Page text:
Eleven on-campus rapes were reported at Baylor University in 2016, according to crime statistics universities are mandated to submit to the federal government.
The reports, which tightly limit to campus properties and do not reflect findings of courts, juries or investigators of any kind, show a decrease from the 23 rapes Baylor reported at this time last year for 2015.
The university reported six rapes in 2014, five forcible sex offenses in 2013, two in 2012 and none between 2009 and 2011. The U.S. Department of Education began requiring more specific classifications of sexual crimes in 2014, dividing “forcible sex offenses” into the categories of rape, fondling, incest and statutory rape.
Clery Act geography covers university properties and adjacent streets and sidewalks. The statistics include reports made to police, the Title IX office or the over 700 designated campus security authorities, which also include professors, deans and coaches. The incidents themselves did not necessarily occur in the same year they were reported.
The university faces U.S. Department of Education scrutiny for its crime reports compilation. Baylor’s Clery Act specialist, Shelley Deats, declined to make herself available for an interview until Thursday.
“In the past two years, Baylor has hired more staff and continues to provide training to the campus community, citing the importance of timely and accurate reporting,” Deats said through a Baylor spokeswoman. “Baylor is continuously in tune with internal partners and ensures that anyone needing to report a crime, or that might need resources as a victim, knows where to find support and the numerous resources available on campus.”
A Clery Act associate was hired in March, the spokeswoman said, and an audit has been performed on the data from previous years.
“The goal is to ensure that not only people feel comfortable reporting crimes but that they feel they will be investigated, assessed and reported with the utmost care and accuracy,” the spokeswoman said.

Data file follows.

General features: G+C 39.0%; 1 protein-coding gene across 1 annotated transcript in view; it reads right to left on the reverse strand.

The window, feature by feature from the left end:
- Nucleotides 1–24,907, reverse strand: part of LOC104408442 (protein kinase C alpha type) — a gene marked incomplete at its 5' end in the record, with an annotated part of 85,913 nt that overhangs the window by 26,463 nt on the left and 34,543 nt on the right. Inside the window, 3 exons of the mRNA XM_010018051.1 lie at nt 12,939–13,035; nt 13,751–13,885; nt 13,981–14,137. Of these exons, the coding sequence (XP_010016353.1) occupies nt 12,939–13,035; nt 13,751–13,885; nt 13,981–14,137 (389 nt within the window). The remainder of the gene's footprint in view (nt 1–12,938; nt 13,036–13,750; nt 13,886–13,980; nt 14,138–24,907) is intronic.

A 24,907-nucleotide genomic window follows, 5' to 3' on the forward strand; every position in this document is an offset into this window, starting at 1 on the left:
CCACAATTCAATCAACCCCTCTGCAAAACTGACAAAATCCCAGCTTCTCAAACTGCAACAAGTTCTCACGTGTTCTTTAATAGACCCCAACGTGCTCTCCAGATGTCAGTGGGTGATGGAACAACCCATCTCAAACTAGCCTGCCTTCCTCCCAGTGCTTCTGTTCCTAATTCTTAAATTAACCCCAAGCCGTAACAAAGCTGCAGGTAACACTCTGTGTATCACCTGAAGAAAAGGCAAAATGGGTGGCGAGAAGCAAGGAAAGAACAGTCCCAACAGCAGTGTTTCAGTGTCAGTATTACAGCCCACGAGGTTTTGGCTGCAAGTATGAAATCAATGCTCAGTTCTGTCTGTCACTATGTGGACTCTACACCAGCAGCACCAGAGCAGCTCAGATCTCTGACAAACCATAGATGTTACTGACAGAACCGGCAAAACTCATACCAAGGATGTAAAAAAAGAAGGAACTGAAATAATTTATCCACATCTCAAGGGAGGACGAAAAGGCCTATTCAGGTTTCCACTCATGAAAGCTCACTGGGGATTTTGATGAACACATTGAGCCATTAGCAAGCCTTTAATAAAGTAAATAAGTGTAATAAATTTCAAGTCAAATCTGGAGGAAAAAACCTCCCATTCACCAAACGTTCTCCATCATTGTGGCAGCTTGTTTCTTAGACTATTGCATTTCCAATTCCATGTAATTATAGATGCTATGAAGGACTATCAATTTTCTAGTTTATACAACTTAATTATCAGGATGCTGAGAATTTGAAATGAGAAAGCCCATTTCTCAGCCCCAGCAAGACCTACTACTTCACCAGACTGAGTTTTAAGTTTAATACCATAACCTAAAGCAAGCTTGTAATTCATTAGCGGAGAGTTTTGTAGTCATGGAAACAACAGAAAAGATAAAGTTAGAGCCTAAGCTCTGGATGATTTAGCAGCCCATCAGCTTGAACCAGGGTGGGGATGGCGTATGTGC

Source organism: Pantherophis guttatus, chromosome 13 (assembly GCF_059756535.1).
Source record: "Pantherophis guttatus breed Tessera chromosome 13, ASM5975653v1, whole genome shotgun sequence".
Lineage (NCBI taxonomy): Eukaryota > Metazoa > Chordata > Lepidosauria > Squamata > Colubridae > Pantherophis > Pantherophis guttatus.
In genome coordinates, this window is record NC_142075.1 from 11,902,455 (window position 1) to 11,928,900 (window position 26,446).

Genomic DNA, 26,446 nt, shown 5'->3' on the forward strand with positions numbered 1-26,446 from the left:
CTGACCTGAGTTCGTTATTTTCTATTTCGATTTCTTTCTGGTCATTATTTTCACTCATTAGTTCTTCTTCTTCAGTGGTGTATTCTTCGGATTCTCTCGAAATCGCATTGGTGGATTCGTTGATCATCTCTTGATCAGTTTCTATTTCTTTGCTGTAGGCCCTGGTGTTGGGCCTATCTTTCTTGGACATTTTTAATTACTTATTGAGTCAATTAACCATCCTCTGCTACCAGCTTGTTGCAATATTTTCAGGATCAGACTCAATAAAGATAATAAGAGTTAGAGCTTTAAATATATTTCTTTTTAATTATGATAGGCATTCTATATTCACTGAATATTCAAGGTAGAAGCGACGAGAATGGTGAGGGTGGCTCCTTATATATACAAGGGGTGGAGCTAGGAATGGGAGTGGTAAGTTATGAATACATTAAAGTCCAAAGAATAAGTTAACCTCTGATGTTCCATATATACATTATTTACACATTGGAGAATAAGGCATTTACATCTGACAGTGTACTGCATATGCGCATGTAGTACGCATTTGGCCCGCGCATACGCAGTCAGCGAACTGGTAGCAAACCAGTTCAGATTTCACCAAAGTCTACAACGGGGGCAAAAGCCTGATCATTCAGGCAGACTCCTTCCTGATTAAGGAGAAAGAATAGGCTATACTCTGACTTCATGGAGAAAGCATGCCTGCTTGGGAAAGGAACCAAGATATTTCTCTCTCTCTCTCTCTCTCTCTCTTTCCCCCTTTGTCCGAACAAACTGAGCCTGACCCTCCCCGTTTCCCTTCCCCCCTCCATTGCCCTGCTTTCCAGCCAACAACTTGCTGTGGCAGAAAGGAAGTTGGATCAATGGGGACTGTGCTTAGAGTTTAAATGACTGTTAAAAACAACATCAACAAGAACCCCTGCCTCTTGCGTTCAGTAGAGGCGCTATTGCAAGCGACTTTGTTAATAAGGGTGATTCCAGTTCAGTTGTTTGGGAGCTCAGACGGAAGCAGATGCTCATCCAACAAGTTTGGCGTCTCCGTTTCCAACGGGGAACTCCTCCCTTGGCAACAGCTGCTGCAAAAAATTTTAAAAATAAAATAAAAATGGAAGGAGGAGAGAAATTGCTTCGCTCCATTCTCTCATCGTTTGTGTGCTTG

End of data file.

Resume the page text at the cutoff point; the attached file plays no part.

Baylor also reported six cases of fondling, eight cases of dating violence, 13 cases of stalking and zero cases of domestic violence on campus. Experts have said sexual and domestic violence among college students is historically underreported.
For at least the second straight year, Baylor reported an uptick in liquor law violations. Seventy-two were reported in 2014, 91 in 2015 and 127 in 2016 — most of which occurred in student housing and resulted in arrests.
Baylor’s enrollment topped 17,000 students this fall.
Texas A&M University’s main campus in College Station of over 64,000 students listed 30 on-campus reports of rape in 2016, and 10 reports of fondling.
Southern Methodist University, its Dallas campus holding about 11,000 students, listed five reports of rape and three reports of fondling in 2016.
McLennan Community College listed zero reports of rape, fondling and most other categories in 2016. It marked two reports of domestic violence, up from zero in 2015. The college also listed one report of dating violence.
About 8,500 students attend MCC.
Texas State Technical College’s Waco campus, which enrolls about 4,000 students each semester, listed nine reports of domestic violence in 2016, down from 18 such reports in 2015 and 12 in 2014. It also listed 20 burglaries, down from 31 in 2015 and 36 in 2014.
TSTC marked one report of rape in 2016, three in 2015 and one in 2014.